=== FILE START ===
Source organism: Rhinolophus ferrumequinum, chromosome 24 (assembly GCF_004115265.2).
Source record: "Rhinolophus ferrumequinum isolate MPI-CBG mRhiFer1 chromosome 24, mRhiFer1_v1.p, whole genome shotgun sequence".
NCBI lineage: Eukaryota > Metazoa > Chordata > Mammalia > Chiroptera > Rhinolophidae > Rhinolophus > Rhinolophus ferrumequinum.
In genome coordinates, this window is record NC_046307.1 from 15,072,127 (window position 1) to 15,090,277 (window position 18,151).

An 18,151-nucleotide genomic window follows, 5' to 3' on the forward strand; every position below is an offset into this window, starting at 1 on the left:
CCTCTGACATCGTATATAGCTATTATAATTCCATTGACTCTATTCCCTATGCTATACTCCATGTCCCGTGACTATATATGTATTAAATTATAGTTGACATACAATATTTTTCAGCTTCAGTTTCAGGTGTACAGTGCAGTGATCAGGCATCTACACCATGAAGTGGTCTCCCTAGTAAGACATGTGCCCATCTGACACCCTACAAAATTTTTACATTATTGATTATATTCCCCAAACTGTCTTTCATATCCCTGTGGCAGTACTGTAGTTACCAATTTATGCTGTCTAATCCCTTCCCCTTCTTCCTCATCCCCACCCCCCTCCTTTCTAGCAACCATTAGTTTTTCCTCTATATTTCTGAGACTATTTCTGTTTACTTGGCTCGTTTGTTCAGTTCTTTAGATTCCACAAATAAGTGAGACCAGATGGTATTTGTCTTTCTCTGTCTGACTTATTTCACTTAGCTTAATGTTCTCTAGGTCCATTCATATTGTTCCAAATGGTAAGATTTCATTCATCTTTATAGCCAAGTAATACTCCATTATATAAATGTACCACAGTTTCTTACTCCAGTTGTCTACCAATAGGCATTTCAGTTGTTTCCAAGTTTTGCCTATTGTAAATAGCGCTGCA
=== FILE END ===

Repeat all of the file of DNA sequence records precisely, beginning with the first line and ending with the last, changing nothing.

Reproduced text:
Source organism: Rhinolophus ferrumequinum, chromosome 24 (assembly GCF_004115265.2).
Source record: "Rhinolophus ferrumequinum isolate MPI-CBG mRhiFer1 chromosome 24, mRhiFer1_v1.p, whole genome shotgun sequence".
NCBI lineage: Eukaryota > Metazoa > Chordata > Mammalia > Chiroptera > Rhinolophidae > Rhinolophus > Rhinolophus ferrumequinum.
In genome coordinates, this window is record NC_046307.1 from 15,072,127 (window position 1) to 15,090,277 (window position 18,151).

An 18,151-nucleotide genomic window follows, 5' to 3' on the forward strand; every position below is an offset into this window, starting at 1 on the left:
CCTCTGACATCGTATATAGCTATTATAATTCCATTGACTCTATTCCCTATGCTATACTCCATGTCCCGTGACTATATATGTATTAAATTATAGTTGACATACAATATTTTTCAGCTTCAGTTTCAGGTGTACAGTGCAGTGATCAGGCATCTACACCATGAAGTGGTCTCCCTAGTAAGACATGTGCCCATCTGACACCCTACAAAATTTTTACATTATTGATTATATTCCCCAAACTGTCTTTCATATCCCTGTGGCAGTACTGTAGTTACCAATTTATGCTGTCTAATCCCTTCCCCTTCTTCCTCATCCCCACCCCCCTCCTTTCTAGCAACCATTAGTTTTTCCTCTATATTTCTGAGACTATTTCTGTTTACTTGGCTCGTTTGTTCAGTTCTTTAGATTCCACAAATAAGTGAGACCAGATGGTATTTGTCTTTCTCTGTCTGACTTATTTCACTTAGCTTAATGTTCTCTAGGTCCATTCATATTGTTCCAAATGGTAAGATTTCATTCATCTTTATAGCCAAGTAATACTCCATTATATAAATGTACCACAGTTTCTTACTCCAGTTGTCTACCAATAGGCATTTCAGTTGTTTCCAAGTTTTGCCTATTGTAAATAGCGCTGCA